Sucking on your child’s soother might help bolster their immune system

16 Nov 2018235 Views

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Cleaning your child’s soother by sucking on it might sound unpleasant to some, but it could give kids a serious health boost.

Research from the Henry Ford Health System soon to be presented at a conference claims that, when it comes to developing a healthy immune system in a child, a parent sharing their bodily fluids with the infant might be the best solution.

While other studies have linked breastfeeding with the prevention of asthma-related conditions developing in children, this latest study suggests there might be another way – using a common baby item.

According to the team’s findings, babies whose parents sucked on their child’s soother to clean it had a lower level of the antibody linked to the development of allergies and asthma. Theorising why this might be, the researchers think parents are passing healthy oral bacteria from their saliva to the child, bolstering their immune system.

“Although we can’t say there’s a cause and effect relationship, we can say the microbes a child is exposed to early on in life will affect their immune system development,” said Dr Eliane Abou-Jaoude, lead author of the study.

“From our data, we can tell that the children whose pacifiers were cleaned by their parents sucking on the pacifier, those children had lower immunoglobulin E levels around 10 months of age through 18 months of age.”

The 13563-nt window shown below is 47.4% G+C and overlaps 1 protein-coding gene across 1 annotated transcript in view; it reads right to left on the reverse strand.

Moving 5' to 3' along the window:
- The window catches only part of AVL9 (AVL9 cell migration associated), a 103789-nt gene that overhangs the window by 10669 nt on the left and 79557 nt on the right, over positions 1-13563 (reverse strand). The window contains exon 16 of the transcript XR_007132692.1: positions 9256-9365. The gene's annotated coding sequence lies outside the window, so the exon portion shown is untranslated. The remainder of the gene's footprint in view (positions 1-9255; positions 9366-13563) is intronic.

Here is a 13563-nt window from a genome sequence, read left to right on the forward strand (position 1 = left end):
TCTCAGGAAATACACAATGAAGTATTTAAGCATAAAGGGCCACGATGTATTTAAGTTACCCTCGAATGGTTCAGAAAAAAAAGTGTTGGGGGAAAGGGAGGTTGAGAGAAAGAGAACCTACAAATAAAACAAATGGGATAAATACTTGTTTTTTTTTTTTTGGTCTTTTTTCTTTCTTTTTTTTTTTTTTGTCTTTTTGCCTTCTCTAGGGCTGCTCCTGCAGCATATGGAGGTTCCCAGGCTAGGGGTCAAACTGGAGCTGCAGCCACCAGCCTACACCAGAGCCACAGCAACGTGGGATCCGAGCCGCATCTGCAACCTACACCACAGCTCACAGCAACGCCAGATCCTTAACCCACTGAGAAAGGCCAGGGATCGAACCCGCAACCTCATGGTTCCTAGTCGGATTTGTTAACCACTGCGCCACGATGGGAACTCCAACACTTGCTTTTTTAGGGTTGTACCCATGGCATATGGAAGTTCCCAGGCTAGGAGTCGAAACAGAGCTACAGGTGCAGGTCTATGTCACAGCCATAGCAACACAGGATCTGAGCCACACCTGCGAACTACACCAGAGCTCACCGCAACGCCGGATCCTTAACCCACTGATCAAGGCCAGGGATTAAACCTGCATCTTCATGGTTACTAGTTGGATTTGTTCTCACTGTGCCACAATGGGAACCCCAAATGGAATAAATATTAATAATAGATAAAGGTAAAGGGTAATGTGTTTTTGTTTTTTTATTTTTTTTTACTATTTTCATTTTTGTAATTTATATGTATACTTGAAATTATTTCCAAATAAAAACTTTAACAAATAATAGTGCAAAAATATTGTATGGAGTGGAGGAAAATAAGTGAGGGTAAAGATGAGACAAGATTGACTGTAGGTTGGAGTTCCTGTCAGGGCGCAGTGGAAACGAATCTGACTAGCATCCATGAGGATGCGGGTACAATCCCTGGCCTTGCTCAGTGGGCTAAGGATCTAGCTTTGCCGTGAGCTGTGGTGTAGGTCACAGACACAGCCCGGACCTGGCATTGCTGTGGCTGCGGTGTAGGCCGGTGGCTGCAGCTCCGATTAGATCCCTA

Good starting point for more research

The study involved 128 mothers who were asked whether they cleaned their child’s soother by sterilising it in boiling water or a dishwasher; rinsing with soap and water; or sucking on it. Of this number, 30 said they sterilised it, 53 cleaned with soap and water, and nine sucked on the soother.

While the researchers throw caution towards categorically proving that sucking on a soother will boost a child’s immune system in all cases, their research offers similar findings to a 2013 Swedish study that also reported a correlation between the two.

That study, published to the journal Pediatrics, involved 206 pregnant women, with 187 of their born children included in the research. All of the families involved had at least one parent with an allergic condition.

At the time, the authors of this study expressed concern that the results might not be widely applicable because its participants were all from Sweden where genetic diversity is not so high.

By finding similar results in the US, scientists now hope to conduct further research elsewhere to confirm whether there is a direct cause and effect in play.

Colm Gorey is a journalist with Siliconrepublic.com

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